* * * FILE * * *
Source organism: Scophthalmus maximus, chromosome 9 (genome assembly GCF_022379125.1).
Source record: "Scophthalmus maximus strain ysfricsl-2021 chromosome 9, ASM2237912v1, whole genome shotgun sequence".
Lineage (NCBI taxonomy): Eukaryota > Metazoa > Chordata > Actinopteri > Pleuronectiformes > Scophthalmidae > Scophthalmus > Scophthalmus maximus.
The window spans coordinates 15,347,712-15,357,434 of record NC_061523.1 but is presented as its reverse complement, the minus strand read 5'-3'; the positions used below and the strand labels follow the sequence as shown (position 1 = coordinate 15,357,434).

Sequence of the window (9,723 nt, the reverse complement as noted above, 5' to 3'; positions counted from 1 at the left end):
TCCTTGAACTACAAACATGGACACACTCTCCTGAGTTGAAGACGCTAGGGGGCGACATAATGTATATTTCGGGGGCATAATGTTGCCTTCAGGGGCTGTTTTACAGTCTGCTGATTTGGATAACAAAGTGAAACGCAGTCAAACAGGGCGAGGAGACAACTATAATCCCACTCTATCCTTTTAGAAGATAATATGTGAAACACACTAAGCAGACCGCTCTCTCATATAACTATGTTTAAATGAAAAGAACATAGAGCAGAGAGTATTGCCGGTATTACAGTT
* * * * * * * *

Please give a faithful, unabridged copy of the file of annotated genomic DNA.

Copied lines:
Source organism: Scophthalmus maximus, chromosome 9 (genome assembly GCF_022379125.1).
Source record: "Scophthalmus maximus strain ysfricsl-2021 chromosome 9, ASM2237912v1, whole genome shotgun sequence".
Lineage (NCBI taxonomy): Eukaryota > Metazoa > Chordata > Actinopteri > Pleuronectiformes > Scophthalmidae > Scophthalmus > Scophthalmus maximus.
The window spans coordinates 15,347,712-15,357,434 of record NC_061523.1 but is presented as its reverse complement, the minus strand read 5'-3'; the positions used below and the strand labels follow the sequence as shown (position 1 = coordinate 15,357,434).

Sequence of the window (9,723 nt, the reverse complement as noted above, 5' to 3'; positions counted from 1 at the left end):
TCCTTGAACTACAAACATGGACACACTCTCCTGAGTTGAAGACGCTAGGGGGCGACATAATGTATATTTCGGGGGCATAATGTTGCCTTCAGGGGCTGTTTTACAGTCTGCTGATTTGGATAACAAAGTGAAACGCAGTCAAACAGGGCGAGGAGACAACTATAATCCCACTCTATCCTTTTAGAAGATAATATGTGAAACACACTAAGCAGACCGCTCTCTCATATAACTATGTTTAAATGAAAAGAACATAGAGCAGAGAGTATTGCCGGTATTACAGTT